This week Microsoft introduced Seeing AI, a research project that uses a smartphone or Pivothead smart glass app to describe what’s happening in the world to help a blind person read signs or menus, identify the emotional state of people in a room, and more.
While Seeing AI isn’t yet available to the public, Microsoft has released a tool that uses some of the same technology. CaptionBot is a service that attempts to determine the contents of a photo and create text-based descriptions.
CaptionBot is still very much a work in progress, but it uses Microsoft’s Computer Vision, Emotion, and Bing Image APIs to determine what’s going on in a photograph and describe it in natural language.
It also uses machine learning, which means that the more photos it analyzes, the better it should get, particularly if people provide ratings for its captions (and don’t abuse the system).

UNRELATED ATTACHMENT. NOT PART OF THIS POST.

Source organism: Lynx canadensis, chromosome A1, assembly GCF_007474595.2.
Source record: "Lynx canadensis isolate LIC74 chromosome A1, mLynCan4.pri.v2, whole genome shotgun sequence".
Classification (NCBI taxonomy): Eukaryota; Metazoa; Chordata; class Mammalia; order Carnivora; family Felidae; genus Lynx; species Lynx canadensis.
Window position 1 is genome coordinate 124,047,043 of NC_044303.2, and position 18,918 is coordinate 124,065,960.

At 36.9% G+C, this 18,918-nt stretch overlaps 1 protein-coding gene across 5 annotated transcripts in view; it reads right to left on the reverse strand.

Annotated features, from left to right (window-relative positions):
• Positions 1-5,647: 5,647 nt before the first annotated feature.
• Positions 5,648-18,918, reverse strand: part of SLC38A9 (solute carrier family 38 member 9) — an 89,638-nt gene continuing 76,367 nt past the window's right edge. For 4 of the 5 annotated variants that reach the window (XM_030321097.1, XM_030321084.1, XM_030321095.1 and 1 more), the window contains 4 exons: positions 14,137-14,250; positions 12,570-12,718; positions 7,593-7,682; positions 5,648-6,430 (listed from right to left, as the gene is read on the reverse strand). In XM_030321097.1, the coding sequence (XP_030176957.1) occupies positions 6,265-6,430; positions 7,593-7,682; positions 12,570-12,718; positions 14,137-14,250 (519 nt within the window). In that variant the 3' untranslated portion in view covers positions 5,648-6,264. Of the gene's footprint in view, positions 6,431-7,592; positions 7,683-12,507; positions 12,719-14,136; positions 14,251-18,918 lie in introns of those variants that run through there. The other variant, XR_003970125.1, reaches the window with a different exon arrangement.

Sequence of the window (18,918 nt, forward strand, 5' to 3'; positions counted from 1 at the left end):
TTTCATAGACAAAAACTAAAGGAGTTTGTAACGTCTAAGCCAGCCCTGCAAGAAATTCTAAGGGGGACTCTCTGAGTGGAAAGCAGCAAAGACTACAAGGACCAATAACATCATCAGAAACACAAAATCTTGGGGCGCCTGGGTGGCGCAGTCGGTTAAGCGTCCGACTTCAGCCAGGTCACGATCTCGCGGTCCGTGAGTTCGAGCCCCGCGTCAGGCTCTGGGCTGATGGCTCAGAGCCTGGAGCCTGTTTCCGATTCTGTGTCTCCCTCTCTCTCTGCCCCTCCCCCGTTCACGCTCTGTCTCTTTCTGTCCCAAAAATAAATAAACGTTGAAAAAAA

Over the past few years, we’ve seen Microsoft introduce similar tools that attempt to guess your age from photographs, decide if you look like a celebrity, and more. While these things might seem gimmicky on their own, they’re helping Microsoft’s software get better at identifying and describing visual imagery which can have applications from improving Bing’s image search tools to improving the Seeing AI technology to help blind people navigate the world in new ways.
via Microsoft Blogs